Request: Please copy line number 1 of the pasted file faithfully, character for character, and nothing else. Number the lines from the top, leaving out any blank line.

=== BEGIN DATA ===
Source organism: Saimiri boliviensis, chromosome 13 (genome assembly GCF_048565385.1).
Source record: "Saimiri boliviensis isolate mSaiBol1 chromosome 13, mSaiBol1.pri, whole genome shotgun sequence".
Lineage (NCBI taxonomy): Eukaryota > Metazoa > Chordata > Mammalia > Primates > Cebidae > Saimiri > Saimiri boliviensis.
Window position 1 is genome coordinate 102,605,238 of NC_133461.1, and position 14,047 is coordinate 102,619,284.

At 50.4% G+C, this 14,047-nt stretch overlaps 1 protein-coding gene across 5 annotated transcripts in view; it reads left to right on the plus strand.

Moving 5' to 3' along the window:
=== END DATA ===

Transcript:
Source organism: Saimiri boliviensis, chromosome 13 (genome assembly GCF_048565385.1).